Terraces, conservation tillage and conservation buffers reduce soil erosion and water pollution on this farm in Iowa.
Mechanised agriculture: from the first models in the 1940s, tools like a cotton picker could replace 50 farm workers, at the price of increased use of fossil fuel.
In 19th century Britain, the protectionist Corn Laws led to high prices and widespread protest, such as this 1846 meeting of the Anti-Corn Law League.
An agronomist mapping a plant genome

Excessive fertilization and manure application to cropland, as well as high livestock stocking densities cause nutrient (mainly nitrogen and phosphorus) runoff and leaching from agricultural land.

A bone dating from the Pleistocene Ice Age of an extinct species of elephant

Bone

For other uses, see Bone (disambiguation) or Bones (disambiguation).

For other uses, see Bone (disambiguation) or Bones (disambiguation).

A bone dating from the Pleistocene Ice Age of an extinct species of elephant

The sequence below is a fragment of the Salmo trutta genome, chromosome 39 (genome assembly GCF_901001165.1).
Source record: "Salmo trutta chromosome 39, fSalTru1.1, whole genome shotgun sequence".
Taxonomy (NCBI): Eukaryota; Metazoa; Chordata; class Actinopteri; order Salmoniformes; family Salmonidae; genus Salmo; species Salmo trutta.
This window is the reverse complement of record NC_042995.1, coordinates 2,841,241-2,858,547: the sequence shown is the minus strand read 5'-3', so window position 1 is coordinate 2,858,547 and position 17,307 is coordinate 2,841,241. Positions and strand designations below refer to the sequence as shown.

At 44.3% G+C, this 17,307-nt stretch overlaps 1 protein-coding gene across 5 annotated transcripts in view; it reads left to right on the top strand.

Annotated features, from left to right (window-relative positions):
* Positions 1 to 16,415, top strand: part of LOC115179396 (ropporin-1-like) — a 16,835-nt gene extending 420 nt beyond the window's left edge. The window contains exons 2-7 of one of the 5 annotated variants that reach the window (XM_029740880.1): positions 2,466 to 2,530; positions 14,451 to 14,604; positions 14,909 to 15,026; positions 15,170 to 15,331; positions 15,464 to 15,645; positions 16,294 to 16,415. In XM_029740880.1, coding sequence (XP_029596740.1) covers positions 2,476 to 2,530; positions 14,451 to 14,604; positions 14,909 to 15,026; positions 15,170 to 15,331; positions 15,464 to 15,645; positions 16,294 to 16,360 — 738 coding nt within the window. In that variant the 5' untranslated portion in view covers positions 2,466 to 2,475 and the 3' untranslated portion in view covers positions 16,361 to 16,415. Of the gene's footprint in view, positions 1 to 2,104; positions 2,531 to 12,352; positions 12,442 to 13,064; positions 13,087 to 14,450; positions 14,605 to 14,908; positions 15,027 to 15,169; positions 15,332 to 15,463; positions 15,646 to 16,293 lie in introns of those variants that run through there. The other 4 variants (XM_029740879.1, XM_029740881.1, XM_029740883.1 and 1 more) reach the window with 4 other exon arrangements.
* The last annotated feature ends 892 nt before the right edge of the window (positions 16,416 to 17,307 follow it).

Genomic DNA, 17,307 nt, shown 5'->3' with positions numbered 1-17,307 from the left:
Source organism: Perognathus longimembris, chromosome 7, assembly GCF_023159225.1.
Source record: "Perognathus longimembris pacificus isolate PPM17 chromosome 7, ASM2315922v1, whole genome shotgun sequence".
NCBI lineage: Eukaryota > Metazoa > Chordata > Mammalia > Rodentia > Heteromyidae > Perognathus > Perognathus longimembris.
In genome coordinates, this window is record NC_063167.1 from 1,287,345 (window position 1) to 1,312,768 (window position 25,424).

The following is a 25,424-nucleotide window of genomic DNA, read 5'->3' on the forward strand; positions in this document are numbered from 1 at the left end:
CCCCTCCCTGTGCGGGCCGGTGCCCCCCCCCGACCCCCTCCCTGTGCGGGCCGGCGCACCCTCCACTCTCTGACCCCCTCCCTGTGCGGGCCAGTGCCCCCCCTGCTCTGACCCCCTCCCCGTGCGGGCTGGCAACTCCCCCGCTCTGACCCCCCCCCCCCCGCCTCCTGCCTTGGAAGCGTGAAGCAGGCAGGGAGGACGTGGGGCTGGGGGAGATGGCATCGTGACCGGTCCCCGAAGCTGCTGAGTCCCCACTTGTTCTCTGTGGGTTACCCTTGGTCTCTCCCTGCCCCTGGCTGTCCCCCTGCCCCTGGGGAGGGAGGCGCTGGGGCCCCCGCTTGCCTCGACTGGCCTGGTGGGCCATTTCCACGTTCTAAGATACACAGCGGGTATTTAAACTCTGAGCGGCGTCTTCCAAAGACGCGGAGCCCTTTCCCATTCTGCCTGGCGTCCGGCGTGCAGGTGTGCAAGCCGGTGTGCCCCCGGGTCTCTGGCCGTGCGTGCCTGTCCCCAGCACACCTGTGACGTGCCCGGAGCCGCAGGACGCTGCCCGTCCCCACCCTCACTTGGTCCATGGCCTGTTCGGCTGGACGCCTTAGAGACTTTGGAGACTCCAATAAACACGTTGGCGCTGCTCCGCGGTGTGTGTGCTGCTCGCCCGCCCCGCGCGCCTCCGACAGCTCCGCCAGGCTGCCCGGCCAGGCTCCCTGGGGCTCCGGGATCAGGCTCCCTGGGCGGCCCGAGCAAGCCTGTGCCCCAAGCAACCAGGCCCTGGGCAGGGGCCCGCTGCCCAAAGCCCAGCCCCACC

Cross-section details of a long bone
Micrograph of cancellous bone
Bone cells
Light micrograph of decalcified cancellous bone tissue displaying osteoblasts actively synthesizing osteoid, containing two osteocytes.
Transmission electron micrograph of decalcified woven bone matrix displaying characteristic irregular orientation of collagen fibers
Structure of a long bone
One way to classify bones is by their shape or appearance.
Endochondral ossification
Light micrograph of a section through a juvenile knee joint (rat) showing the cartilagineous growth plates
Radiography used to identify possible bone fractures after a knee injury
Reduced bone mineral density in Osteoporosis (R), increasing the likelihood of fractures
Human femurs and humerus from Roman period, with evidence of healed fractures
Skeletal fluorosis in a cow's leg, due to industrial contamination